We picked up (and of course put back) Italian tiles, saw two enormous pizza ovens in the bakery. Thousands of wine bottles were scattered everywhere while bullets and some 360,000 bombs were lined up in a very organized manner. Italians do even war in style. My favorite view was the three coral covered old school Fiat automobiles providing a home to hundreds of glossy fish. The sunlit corridors the next morning provided perfect photo ops. We lucked out again.

I truly felt I was on vacation from my dive instructor job while I was diving from the Andromeda. It is a brand new vessel equipped with all the modern life luxuries that you could ask for. Relaxation is instantly established the moment one steps inside the moody Arabic style Shisha Room. The hand made burgundy carpet matches the see through curtains and compliments the detailed woodwork that composes the cabin. Guests puff cherry and apple flavored tobacco after dinner while smooth jazz plays in the background as divers recall their daily encounters with schools of barracudas or jumping turtles.

I would absolutely recommend the Andromeda to anyone interested in diving the Red Sea. It is an incredible value and it’s crew help make it a trip of a lifetime.

Szilvia Gogh

Shaab Rumi: The best place for shark watching

If I had to name just one underwater dive route that would alone be worth the travel to Sudan, it certainly would be Shaab Rumi! Without a doubt it is one of the most picturesque dive sites in the Red Sea. This reef lies 48km from Port Sudan and encircles a beautiful lagoon which we can cross through a man-made strait (actually blown up by Cousteau).

The outer reef, surrounding Shaab Rumi’s various dive sites, contains a place that makes this area unique. Outside of the lagoon, about 100m from the entrance, Cousteau built his futuristic world, the Precontinent II, in 1963. During the experiment he researched whether a group of scuba divers could survive for several weeks underwater in a village specially designed for this purpose. Still, Rumi’s Southernmost end is its most exciting dive site. Like a balcony, a plateau stretches towards the open sea. Its three sides are surrounded by steep walls plunging into the deep. What also makes this place so unique is the always present barracuda, tuna, batfish, and reef, grey and hammerhead sharks.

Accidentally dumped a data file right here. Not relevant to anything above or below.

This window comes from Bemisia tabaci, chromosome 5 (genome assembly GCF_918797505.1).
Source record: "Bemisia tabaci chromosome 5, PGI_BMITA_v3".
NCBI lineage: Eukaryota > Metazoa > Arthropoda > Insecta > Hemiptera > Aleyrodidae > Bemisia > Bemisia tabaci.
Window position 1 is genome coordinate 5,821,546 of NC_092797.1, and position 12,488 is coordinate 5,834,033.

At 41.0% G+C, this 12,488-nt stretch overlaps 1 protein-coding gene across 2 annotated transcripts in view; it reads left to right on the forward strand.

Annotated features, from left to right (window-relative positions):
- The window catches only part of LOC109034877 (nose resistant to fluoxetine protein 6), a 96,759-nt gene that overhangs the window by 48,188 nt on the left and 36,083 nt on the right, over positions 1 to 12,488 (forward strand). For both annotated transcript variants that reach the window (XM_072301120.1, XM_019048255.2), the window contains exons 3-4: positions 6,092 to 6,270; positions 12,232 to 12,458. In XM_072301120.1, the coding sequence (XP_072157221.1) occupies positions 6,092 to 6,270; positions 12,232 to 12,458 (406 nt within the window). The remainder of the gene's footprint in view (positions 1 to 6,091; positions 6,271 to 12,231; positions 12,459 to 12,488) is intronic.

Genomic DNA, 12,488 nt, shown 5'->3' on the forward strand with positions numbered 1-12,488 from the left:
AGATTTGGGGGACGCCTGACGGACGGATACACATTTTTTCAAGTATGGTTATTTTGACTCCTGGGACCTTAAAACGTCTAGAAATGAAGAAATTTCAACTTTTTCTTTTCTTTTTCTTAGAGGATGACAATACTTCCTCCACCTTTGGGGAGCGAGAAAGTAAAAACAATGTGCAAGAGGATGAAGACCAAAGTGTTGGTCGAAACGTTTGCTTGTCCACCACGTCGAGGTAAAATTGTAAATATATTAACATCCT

Shark watching at Shaab RumiWe formed into 6-diver groups and jumped into the zodiacs right away. After 20 minutes we were already at Shaab Rumi’s Northern point. On a count of three we backflipped into the water and began our descent. When I looked below, right away I saw the silhouette of a large grey shark! The scuba diving liveaboard operators almost guarantee shark sightings at this part of Shaab Rumi because here is the coral-encrusted Cousteau shark feeder, left behind to this day. The sharks have long gotten used to this place, waiting for their old friend, Cousteau, to return and to make their regular feedings again.

Cousteau's PrecontinentSwimming above the plateau, the greys were already swarming around us. I counted about 15 around me but I never knew how many more could have been behind me. The sight was amazing! What was up close and real now, I only saw in documentaries. Though my battle plans primarily included the stalking of hammerheads, at that moment the greys had my complete attention. For 20 minutes I was just looking all around, never knowing from which direction they were coming towards me only to change direction with a quick whip of the tail less than half a metre from me.

Meanwhile giant bass were irritating the big fish, bravely facing them. After a long watch, we left the greys behind us and continued for the North point of the plateau, closely swimming over the plateau. We barely made a few fin kicks when we ran into a giant barracuda school counting 80-90 of them. Some of them were as long as a metre and a half. By the time we reached the drop-off, our air supply was dwindling, so after the safety stop, we met on the surface to share our latest experiences.

Shark in the sudanese Red SeaBetween the two dives, familiar fins appeared about 200m from the live aboard, heading straight for us. Right away we knew that a group of dolphins arrived in the lagoon, right beside us. That was it and half the boat jumped into the water, people flying over the railings. I tried to make room through the crowd on the scuba diving platform. With my mask and fins in place, I jumped into the water, right among the dolphins. It could not have been directed better! The beauty of their figures and moves is something no other animal can come close to. As if they were being moved by the sea, they swam in front of us with great precision. They always fascinate me and again I swam an hour with them. What an amazing scuba diving holiday!